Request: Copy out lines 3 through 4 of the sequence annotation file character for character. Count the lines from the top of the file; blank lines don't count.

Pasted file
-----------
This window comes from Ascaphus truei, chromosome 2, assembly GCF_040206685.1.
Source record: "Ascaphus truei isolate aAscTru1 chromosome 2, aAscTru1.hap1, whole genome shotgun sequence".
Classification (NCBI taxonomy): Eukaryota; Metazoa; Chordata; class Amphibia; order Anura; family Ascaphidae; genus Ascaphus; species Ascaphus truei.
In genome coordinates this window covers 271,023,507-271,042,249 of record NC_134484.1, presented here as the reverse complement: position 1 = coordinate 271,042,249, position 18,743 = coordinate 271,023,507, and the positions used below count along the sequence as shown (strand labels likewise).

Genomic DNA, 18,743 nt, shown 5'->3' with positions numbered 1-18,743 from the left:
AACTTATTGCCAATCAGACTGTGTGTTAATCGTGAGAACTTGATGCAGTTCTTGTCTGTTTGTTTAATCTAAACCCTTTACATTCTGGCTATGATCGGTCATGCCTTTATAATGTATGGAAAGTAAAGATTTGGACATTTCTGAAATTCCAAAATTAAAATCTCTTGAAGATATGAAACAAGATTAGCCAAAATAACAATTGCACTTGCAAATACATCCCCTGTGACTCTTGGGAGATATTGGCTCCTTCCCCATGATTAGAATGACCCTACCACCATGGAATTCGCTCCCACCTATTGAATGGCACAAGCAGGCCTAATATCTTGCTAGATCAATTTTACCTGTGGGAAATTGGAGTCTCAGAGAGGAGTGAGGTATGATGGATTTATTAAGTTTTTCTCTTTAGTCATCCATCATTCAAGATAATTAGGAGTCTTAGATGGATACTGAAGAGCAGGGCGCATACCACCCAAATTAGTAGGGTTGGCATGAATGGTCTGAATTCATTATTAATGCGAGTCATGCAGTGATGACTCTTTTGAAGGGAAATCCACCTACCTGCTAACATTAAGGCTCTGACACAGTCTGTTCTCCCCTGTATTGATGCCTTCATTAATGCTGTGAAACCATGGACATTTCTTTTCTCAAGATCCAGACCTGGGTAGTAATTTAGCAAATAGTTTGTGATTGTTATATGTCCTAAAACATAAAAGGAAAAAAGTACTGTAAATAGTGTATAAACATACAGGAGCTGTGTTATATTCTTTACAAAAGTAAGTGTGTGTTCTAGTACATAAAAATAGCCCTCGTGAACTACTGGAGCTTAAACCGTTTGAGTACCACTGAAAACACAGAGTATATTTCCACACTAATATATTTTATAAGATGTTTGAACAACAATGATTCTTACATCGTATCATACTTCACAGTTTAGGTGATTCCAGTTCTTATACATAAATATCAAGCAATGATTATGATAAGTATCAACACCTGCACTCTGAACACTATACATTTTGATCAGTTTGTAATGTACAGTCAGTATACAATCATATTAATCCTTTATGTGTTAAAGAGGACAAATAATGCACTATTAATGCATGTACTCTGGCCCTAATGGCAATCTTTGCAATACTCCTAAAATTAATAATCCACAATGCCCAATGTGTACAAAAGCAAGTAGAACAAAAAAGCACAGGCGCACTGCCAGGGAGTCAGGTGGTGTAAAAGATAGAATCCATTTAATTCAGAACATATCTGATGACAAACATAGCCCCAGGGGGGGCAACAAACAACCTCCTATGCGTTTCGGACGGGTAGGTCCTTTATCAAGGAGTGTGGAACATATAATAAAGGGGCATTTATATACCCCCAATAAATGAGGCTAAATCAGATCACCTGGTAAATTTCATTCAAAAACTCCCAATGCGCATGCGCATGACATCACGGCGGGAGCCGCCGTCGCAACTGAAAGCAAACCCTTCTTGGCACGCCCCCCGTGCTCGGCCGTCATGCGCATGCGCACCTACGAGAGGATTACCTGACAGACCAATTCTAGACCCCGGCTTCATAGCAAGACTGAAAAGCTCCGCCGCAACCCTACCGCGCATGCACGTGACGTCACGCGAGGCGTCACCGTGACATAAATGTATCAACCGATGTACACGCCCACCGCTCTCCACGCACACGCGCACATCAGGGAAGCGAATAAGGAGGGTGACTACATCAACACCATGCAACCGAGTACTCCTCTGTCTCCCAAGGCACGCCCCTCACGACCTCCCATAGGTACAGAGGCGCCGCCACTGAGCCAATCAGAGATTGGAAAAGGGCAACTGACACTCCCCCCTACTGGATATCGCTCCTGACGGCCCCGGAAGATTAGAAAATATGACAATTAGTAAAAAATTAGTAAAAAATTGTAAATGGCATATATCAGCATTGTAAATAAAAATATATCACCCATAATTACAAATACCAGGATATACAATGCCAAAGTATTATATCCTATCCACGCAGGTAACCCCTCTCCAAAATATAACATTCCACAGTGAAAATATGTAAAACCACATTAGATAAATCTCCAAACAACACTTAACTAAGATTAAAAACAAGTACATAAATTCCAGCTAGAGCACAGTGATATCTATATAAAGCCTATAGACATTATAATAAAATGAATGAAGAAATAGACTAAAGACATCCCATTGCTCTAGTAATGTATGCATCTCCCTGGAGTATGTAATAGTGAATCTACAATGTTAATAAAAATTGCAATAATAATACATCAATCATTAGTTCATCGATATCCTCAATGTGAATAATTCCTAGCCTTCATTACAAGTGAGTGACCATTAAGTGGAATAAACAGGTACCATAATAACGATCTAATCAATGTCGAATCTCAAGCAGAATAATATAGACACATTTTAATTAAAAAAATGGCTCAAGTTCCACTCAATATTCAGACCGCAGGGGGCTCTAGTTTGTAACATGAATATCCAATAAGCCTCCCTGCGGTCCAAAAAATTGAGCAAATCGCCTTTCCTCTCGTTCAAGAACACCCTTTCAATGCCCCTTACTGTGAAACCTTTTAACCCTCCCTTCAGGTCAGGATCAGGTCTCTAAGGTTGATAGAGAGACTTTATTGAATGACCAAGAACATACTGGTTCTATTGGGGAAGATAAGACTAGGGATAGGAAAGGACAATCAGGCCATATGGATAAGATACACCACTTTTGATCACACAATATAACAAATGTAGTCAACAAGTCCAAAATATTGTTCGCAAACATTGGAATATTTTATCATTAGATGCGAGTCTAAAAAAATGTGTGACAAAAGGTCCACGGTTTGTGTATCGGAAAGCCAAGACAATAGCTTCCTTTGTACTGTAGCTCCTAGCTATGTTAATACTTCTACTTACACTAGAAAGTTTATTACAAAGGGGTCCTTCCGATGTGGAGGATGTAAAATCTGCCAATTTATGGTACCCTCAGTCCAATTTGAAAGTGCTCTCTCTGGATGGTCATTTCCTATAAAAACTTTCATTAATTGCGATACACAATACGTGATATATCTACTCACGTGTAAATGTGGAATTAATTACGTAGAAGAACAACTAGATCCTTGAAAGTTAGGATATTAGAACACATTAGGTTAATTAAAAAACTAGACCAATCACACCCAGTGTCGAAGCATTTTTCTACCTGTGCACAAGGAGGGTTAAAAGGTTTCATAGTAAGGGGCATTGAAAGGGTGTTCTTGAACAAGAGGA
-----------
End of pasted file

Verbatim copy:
Classification (NCBI taxonomy): Eukaryota; Metazoa; Chordata; class Amphibia; order Anura; family Ascaphidae; genus Ascaphus; species Ascaphus truei.
In genome coordinates this window covers 271,023,507-271,042,249 of record NC_134484.1, presented here as the reverse complement: position 1 = coordinate 271,042,249, position 18,743 = coordinate 271,023,507, and the positions used below count along the sequence as shown (strand labels likewise).